Loner Magazine - The Spirit of the Time

The Spirit of the Time

“The really unusual thing about Bob Dylan was that, for a moment in the Sixties, he felt like the future.”

Rolling Stone’s #7 greatest singer of all time recently gave an interview, his only interview in promotion of his impending album, “Shadows in the Night,” to AARP Magazine.  It’s a funny sort of place to go to, isn’t it?  The “old folks” mag.  He could have gone to Rolling Stone, of course.  Made the cover of that magazine, or Time, or People or Vice.  The notoriously private singer gave his first interview in three years to the American Association of Retired Persons.  In other words, his generation.

Then again maybe it isn’t so funny.  Maybe it’s a genius move to reach out to the only segment of the population likely to be familiar with the American Songbook classics he “covers” on his new album.  Either way, at 73 years old, he’s still something of an enigma.

After pouring over this interview several times, I dove head first into all things Bob Dylan as a way of bridging the gap–wanting to understand the Voice of this Generation.  Both his and mine.  You see, I’m a Millennial.  A Gen Y’er.  And what does that mean?  Lazy and Entitled and Delusional.  This mysterious Generation Y.  Who is my voice?  Why don’t I have a ‘Bob Dylan’ to call my own?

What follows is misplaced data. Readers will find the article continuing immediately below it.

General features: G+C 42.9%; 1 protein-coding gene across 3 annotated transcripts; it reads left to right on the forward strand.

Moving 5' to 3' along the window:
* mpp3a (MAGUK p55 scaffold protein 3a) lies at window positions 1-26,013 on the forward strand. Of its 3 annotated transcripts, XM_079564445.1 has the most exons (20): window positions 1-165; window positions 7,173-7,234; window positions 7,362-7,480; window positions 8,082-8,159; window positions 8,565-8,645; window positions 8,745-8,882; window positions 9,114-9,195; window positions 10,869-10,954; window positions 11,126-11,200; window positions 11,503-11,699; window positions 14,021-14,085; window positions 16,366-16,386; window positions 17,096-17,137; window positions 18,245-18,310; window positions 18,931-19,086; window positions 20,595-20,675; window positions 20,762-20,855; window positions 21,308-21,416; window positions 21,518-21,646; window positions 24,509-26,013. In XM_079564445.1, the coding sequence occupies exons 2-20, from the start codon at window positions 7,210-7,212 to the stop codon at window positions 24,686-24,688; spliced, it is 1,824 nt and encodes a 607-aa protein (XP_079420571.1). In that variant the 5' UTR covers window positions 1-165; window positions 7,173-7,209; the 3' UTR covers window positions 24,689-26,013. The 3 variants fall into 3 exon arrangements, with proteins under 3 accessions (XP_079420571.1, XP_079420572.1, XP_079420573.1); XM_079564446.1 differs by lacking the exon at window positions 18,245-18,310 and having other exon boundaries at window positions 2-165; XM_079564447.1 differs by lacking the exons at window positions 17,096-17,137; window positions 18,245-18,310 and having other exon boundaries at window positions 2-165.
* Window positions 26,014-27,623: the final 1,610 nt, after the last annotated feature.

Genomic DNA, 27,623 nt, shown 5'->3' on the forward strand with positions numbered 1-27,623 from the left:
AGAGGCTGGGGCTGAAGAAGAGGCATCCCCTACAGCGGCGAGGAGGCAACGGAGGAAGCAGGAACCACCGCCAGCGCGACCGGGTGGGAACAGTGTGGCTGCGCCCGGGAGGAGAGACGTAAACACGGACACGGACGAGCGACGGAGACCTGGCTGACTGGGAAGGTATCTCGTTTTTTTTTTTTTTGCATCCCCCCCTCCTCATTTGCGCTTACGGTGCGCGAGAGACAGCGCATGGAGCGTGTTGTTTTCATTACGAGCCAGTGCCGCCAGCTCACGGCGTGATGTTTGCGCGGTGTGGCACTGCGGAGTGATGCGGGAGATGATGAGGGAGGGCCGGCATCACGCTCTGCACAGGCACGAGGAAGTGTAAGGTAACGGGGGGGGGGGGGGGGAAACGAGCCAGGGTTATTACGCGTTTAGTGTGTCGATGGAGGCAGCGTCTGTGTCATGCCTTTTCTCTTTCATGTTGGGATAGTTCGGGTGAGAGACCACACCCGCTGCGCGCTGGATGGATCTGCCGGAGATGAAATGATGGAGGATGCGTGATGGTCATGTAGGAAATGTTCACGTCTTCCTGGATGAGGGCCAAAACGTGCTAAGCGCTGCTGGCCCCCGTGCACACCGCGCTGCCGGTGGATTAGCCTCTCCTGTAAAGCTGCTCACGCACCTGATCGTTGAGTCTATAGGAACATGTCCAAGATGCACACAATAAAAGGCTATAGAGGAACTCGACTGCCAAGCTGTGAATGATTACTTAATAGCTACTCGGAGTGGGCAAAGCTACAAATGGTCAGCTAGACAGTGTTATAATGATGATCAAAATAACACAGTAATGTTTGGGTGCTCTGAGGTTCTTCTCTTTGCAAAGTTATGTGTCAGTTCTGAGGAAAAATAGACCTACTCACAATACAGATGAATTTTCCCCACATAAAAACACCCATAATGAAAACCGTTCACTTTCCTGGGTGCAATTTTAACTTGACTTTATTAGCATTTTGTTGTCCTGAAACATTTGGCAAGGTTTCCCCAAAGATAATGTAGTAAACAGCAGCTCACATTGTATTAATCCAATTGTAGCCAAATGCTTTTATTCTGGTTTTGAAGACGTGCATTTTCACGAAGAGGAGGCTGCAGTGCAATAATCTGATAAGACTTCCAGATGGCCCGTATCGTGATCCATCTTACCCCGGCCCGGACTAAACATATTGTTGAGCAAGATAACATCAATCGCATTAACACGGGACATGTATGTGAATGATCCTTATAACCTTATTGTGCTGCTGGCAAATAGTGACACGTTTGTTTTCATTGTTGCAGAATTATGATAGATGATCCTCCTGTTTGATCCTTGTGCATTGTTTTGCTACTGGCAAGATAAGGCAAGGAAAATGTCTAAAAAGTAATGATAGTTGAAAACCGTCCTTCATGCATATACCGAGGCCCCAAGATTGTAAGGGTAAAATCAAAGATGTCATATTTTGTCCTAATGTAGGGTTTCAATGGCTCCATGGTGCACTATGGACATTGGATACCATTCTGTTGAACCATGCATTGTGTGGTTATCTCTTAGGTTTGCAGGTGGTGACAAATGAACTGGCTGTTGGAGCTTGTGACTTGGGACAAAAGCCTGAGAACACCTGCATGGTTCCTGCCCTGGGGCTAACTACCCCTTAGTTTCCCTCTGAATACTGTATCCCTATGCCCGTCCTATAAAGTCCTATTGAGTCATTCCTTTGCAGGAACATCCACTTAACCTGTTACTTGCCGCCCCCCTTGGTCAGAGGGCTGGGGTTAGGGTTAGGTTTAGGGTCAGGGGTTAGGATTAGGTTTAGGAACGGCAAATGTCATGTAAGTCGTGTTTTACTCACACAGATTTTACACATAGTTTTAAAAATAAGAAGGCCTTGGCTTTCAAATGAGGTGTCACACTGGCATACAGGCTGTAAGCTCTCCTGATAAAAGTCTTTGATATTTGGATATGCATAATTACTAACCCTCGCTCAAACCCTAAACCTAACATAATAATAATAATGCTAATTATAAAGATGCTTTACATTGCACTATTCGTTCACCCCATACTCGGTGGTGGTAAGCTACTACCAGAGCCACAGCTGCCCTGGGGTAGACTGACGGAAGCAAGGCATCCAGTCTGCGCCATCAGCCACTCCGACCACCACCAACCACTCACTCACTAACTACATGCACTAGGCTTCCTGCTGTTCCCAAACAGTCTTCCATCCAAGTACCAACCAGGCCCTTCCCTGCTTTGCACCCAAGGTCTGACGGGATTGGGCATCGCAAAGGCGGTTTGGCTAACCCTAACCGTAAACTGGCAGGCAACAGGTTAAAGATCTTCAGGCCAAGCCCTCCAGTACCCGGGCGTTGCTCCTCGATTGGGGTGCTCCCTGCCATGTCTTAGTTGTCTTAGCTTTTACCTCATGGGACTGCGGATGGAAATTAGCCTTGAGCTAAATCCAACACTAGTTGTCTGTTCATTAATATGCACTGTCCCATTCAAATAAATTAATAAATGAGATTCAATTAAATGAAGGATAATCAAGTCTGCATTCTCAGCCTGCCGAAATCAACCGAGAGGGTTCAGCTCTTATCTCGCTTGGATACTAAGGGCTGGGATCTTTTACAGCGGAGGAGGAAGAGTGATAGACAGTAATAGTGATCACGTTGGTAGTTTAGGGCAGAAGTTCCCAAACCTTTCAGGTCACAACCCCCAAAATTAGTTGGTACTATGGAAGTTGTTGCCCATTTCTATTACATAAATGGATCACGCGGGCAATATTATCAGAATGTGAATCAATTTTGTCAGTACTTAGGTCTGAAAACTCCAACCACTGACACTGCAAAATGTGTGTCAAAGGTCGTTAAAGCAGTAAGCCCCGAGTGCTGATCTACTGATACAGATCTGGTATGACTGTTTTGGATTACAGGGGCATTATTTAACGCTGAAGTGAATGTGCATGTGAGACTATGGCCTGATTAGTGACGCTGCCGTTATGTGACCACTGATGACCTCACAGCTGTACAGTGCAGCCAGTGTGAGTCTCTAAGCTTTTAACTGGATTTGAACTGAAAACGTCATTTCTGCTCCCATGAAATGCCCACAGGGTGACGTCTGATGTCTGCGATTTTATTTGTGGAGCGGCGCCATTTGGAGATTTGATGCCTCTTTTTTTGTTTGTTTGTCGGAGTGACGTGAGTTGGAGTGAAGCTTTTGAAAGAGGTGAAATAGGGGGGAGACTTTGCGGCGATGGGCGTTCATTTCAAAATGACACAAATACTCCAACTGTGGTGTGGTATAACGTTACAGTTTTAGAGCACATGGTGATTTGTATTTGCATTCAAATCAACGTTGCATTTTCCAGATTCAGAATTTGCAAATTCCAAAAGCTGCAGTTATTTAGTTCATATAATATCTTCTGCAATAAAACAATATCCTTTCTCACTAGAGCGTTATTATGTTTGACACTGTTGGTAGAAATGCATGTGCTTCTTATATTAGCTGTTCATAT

I can’t help but see so many similarities between millennials and their parents, the Baby Boomers.  As we enter the job market, inherit the Earth so to speak, 80-million strong, doesn’t this whole place just look like it’s on death’s door?  Let’s pull out our compare-and-contrast graphs and data and line them up, shall we?  The 60s: A time of political and social unrest, a time when the “youth culture,” considered to be a “spoiled generation,” came into their own and took it upon themselves to create a counterculture.  These young men and women, hailing from “an era of unparalleled affluence,” the greatest period of prosperity in US history at that time, coming forward to march/protest/fight social and cultural paradigms.  Civil rights, nuclear disarmament, an unpopular war, women’s issues.  They had new technology: LSD, a birth-control pill and a televised war.  Their movements were helped along by charismatic leaders (MLK, Robert Kennedy), and ushered in by the election of a popular, young president (JFK).  They saw the passing of a life-altering, generation-defining event, the first collapse of Camelot, the assassination of JFK; they denounced materialism, competition, conformity, they had “impossible dreams.”